Reg BI – also known as Rule 151-1 of the Securities Exchange Act of 1934 – applies to the code of conduct for broker-dealers and their staff when making recommendations to retail customers regarding securities transactions, investment strategies, asset rollovers, and other related business. It also applies to hold recommendations that are implicit when coming from mutually arranged investment account monitoring.
Reg BI requires that recommendations be based on a customer’s best interest. While “best interest” is not defined, it is broken down into four obligations placed on the broker-dealer and staff when interacting with retail customers, including:
Before broker-dealers can begin making recommendations to a retail customer, they must give a written disclosure detailing their relationship with the customer. This relationship summary explains the fees and costs the customer will incur, the types of services the broker-dealer provides, limitations on recommendations, any conflicts of interest, and any other important details regarding the terms of the arrangement and the scope of services offered.
A broker-dealer is required to exercise diligence, care, and skill when making recommendations to customers. To meet the care obligation, broker-dealers must:
- Understand the risks, rewards, and costs of their recommendations and how those would apply to each specific customer’s situation;
- Believe that their recommendation is truly in the customer’s best interest; and
- Consider the investment as a part of the customer’s whole investment profile, examining each investment by itself and as a whole.
Conflict of Interest Obligation
The SEC defines a conflict of interest as “an interest that might incline a broker, a dealer, or a natural person who is an associated person of a broker or dealer — consciously or unconsciously — to make a recommendation that is not disinterested.”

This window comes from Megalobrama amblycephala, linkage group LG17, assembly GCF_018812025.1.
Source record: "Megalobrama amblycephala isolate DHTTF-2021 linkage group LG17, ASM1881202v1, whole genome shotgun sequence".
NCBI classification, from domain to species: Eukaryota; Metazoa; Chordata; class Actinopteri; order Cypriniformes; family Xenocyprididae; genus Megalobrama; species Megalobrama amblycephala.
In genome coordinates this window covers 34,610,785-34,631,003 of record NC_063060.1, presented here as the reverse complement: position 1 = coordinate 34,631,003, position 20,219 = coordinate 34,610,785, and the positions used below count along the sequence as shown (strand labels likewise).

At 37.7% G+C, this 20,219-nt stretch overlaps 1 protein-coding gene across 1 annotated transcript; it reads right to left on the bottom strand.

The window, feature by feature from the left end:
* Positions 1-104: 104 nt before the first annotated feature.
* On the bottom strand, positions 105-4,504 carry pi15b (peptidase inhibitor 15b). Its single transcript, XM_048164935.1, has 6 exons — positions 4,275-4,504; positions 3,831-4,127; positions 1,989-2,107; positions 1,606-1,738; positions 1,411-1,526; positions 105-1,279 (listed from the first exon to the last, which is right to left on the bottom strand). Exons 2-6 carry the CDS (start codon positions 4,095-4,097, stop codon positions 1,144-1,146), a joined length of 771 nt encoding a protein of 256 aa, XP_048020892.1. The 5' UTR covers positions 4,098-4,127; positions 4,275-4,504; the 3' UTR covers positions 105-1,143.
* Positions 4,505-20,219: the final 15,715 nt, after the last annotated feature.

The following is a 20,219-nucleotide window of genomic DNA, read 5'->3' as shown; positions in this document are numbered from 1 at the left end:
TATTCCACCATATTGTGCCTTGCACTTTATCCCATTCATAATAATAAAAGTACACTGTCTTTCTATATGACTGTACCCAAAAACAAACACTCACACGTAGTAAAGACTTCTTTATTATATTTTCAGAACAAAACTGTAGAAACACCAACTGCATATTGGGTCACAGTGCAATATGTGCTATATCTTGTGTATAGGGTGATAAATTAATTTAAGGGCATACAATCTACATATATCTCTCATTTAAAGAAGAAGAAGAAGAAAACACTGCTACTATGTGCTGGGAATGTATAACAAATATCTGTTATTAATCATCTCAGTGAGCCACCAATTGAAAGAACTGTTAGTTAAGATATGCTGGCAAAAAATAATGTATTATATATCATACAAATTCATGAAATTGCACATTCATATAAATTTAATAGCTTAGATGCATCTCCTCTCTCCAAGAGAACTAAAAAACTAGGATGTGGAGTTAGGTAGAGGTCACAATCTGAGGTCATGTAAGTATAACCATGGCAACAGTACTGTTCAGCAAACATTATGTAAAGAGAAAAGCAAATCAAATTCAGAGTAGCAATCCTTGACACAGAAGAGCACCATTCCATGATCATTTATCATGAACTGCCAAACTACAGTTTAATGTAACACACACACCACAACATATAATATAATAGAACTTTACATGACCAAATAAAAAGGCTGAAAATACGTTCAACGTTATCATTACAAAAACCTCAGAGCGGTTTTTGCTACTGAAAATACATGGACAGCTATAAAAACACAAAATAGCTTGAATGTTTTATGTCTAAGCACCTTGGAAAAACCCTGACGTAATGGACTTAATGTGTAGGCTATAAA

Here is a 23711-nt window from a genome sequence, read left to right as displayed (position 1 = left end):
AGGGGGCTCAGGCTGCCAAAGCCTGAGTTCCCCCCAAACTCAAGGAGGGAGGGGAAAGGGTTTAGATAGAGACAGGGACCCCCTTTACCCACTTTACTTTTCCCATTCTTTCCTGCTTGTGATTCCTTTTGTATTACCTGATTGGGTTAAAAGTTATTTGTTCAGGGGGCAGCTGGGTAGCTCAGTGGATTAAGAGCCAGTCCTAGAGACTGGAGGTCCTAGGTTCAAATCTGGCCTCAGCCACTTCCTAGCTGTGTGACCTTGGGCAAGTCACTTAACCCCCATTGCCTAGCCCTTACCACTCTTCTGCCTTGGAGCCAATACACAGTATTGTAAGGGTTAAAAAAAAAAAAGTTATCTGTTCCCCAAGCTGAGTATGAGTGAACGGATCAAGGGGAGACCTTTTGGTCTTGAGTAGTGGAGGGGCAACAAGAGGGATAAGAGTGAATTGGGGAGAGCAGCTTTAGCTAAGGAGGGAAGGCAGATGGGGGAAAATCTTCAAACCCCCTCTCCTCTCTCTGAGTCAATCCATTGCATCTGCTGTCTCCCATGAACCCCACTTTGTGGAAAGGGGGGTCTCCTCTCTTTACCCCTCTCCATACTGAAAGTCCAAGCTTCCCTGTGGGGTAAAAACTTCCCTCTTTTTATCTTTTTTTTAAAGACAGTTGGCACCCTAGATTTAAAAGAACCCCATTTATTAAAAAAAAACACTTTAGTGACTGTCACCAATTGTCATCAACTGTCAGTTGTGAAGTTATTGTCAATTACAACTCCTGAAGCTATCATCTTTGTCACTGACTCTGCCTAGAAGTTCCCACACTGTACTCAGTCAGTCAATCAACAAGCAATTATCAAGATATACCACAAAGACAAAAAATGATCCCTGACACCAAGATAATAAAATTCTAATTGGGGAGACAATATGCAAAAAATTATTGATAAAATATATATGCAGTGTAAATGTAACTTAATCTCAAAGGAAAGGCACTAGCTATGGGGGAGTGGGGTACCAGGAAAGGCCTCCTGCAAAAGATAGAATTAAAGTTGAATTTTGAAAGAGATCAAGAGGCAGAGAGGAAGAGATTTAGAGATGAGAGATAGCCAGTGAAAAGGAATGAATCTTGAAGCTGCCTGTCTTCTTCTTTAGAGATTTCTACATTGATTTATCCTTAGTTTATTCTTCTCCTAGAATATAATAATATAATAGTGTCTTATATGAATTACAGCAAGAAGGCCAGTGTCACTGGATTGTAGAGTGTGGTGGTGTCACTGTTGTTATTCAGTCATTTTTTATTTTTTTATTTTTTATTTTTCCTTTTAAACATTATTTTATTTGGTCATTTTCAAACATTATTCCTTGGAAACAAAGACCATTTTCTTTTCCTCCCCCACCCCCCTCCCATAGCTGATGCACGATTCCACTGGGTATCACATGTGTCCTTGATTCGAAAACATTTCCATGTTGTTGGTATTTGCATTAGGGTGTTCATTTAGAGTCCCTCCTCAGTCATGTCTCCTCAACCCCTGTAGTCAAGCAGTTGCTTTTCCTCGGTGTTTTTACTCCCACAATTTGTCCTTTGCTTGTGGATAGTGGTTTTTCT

Broker-dealers are now required to create and enforce written conflict of interest policies and procedures regarding customer recommendations. These policies must:
- Identify any potential conflicts and either eliminate them or disclose them to customers;
- Identify and mitigate any conflicts of interest where there is an incentive for a broker-dealer to place its interest before the client’s interest;
- Identify any material limitations such as a limited portfolio of products; and
- Identify and eliminate any sales quotas, bonuses, contests, or non-cash compensation.
This obligation requires broker-dealers to have written policies and procedures in place that ensure compliance with the new Reg BI. This means putting in place policies that address conflicts of interest and ensure that the disclosure and care obligations are being met in every interaction with a retail customer.
The reporting mechanism for complying with Reg BI is the Standardized Customer Relationship Summary, otherwise known as Form CRS, which went into effect on June 30, 2020. This form includes information on the types of clients and relationships available from the firm, fees and costs, any disciplinary history, and how to obtain more information. Broker-dealers are now required to provide Form CRS to new and existing clients.
The experienced, responsive team of ERISA attorneys at Hall Benefits Law helps plan administrators understand what regulations and rulings are relevant and how best to apply these rulings in practice. Learn more by calling 678-439-6236.
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